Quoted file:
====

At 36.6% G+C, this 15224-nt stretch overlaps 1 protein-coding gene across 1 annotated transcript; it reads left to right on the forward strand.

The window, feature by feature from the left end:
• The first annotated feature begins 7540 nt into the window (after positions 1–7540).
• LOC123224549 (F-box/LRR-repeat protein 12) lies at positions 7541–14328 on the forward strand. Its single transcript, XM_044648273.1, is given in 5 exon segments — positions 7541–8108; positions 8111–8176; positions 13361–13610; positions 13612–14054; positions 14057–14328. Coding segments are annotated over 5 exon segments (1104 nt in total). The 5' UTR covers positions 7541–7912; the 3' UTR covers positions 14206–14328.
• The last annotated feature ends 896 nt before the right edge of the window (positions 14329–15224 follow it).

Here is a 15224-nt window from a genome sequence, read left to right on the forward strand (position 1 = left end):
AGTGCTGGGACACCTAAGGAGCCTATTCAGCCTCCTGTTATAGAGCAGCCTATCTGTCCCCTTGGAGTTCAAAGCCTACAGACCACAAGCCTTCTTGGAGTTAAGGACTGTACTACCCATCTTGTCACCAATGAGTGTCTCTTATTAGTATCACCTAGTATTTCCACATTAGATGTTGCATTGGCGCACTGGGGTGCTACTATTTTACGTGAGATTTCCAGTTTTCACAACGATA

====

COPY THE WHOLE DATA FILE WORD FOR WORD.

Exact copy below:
At 36.6% G+C, this 15224-nt stretch overlaps 1 protein-coding gene across 1 annotated transcript; it reads left to right on the forward strand.

The window, feature by feature from the left end:
• The first annotated feature begins 7540 nt into the window (after positions 1–7540).
• LOC123224549 (F-box/LRR-repeat protein 12) lies at positions 7541–14328 on the forward strand. Its single transcript, XM_044648273.1, is given in 5 exon segments — positions 7541–8108; positions 8111–8176; positions 13361–13610; positions 13612–14054; positions 14057–14328. Coding segments are annotated over 5 exon segments (1104 nt in total). The 5' UTR covers positions 7541–7912; the 3' UTR covers positions 14206–14328.
• The last annotated feature ends 896 nt before the right edge of the window (positions 14329–15224 follow it).

Here is a 15224-nt window from a genome sequence, read left to right on the forward strand (position 1 = left end):
AGTGCTGGGACACCTAAGGAGCCTATTCAGCCTCCTGTTATAGAGCAGCCTATCTGTCCCCTTGGAGTTCAAAGCCTACAGACCACAAGCCTTCTTGGAGTTAAGGACTGTACTACCCATCTTGTCACCAATGAGTGTCTCTTATTAGTATCACCTAGTATTTCCACATTAGATGTTGCATTGGCGCACTGGGGTGCTACTATTTTACGTGAGATTTCCAGTTTTCACAACGATA